Edward Wakelam's journal club session, where he will present his work.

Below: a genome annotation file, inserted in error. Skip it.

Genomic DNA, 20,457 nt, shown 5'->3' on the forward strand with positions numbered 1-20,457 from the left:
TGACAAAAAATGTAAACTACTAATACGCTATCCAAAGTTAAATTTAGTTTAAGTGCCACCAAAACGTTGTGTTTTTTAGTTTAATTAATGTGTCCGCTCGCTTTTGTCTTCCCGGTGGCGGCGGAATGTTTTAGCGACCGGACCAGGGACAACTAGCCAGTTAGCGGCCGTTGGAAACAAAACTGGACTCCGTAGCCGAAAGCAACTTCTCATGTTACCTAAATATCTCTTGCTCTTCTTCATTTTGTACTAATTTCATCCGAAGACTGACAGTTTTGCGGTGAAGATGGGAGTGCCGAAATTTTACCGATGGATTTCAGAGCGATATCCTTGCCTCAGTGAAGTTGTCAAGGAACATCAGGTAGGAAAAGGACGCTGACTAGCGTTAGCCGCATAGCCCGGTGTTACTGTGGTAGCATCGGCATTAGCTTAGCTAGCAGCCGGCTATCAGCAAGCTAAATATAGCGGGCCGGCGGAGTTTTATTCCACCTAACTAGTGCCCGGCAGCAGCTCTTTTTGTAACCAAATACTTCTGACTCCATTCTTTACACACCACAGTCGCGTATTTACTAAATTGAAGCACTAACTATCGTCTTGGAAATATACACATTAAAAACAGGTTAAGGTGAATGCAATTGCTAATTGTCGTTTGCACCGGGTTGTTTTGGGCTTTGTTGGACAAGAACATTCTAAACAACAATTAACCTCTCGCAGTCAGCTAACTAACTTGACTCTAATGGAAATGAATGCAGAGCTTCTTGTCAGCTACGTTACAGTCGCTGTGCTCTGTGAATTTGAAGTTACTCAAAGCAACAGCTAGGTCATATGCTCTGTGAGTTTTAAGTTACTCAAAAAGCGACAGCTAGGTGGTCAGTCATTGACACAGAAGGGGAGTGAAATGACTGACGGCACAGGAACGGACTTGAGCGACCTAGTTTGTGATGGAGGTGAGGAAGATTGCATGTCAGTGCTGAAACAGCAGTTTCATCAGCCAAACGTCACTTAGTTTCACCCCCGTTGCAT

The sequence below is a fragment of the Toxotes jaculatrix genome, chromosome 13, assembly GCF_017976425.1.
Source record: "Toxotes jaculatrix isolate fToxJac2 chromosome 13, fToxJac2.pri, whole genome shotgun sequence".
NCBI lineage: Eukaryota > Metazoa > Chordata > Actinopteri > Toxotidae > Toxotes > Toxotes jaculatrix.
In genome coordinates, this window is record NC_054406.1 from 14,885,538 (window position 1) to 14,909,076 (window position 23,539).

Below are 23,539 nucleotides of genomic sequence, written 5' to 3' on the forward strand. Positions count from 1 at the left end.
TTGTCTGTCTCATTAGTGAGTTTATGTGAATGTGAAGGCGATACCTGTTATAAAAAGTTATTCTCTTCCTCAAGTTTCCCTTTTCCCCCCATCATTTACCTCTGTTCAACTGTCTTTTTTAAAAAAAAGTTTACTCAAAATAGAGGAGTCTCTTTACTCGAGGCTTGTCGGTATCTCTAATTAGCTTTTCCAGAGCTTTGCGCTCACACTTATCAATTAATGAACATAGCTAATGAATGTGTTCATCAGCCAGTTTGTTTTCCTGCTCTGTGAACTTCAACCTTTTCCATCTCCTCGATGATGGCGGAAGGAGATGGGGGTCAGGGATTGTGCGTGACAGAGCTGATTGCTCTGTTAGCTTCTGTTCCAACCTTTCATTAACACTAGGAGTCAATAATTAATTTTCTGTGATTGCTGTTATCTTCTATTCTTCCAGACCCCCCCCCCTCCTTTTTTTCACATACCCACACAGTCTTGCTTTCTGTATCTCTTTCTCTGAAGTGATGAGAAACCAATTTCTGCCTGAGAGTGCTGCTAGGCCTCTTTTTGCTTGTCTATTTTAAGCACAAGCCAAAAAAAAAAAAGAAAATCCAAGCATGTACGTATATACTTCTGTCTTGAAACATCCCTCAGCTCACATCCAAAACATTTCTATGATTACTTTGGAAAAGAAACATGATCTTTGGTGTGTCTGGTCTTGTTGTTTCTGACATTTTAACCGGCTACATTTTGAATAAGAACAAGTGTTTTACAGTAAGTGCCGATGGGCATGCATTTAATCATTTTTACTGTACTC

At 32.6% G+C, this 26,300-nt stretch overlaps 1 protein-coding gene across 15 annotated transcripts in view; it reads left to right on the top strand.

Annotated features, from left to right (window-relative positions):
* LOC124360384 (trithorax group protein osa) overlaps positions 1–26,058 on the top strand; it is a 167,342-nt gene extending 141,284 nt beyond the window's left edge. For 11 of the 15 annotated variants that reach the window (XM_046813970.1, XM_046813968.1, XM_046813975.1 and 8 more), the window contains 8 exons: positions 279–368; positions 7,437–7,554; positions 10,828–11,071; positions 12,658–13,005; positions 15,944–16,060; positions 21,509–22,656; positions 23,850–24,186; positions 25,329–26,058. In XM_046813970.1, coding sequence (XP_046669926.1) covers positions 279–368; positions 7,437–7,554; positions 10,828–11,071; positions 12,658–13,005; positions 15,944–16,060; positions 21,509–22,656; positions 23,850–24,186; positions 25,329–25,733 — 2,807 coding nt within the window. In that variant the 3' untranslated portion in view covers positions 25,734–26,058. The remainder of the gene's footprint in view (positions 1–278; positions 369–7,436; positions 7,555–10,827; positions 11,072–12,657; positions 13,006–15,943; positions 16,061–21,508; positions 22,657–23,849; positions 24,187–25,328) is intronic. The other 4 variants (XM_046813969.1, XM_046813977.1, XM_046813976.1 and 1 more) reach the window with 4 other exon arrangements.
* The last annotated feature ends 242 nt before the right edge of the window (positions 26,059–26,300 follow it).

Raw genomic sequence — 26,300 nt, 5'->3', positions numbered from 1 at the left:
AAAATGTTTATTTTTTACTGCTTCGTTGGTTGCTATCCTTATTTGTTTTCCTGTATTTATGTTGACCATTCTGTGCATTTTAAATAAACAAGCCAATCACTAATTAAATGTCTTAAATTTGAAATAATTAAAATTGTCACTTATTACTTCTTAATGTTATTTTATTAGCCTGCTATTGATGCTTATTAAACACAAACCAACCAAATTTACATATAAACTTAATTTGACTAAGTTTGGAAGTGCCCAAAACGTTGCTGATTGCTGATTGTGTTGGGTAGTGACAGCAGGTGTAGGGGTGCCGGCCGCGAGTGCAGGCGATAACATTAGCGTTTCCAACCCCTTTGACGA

The measurement of student performance during their progress through university study provides academic leadership with critical information on each student’s likelihood of success. Academics have traditionally used their interactions with individual students through class activities and interim assessments to identify those at risk of failure/withdrawal. However, modern university environments, offering easy on-line availability of course material, may see reduced lecture/tutorial attendance, making such identification more challenging. Modern data mining and machine learning techniques provide increasingly accurate predictions of student examination assessment marks, though data mining and machine learning approaches have focussed upon large student populations and wide ranges of data attributes per student. However, many university modules comprise relatively small student cohorts, with institutional protocols limiting the student attributes available for analysis. It appears that very little research attention has been devoted to this area of analysis and prediction. Ed describes an experiment conducted on a final year university module student cohort of 23, where individual student data is limited to lecture/tutorial attendance, virtual learning environment accesses and intermediate assessments. Ed found potential for predicting individual student interim and final assessment marks in small student cohorts with very limited attributes and that these predictions could be useful to support module leaders in identifying students potentially at risk.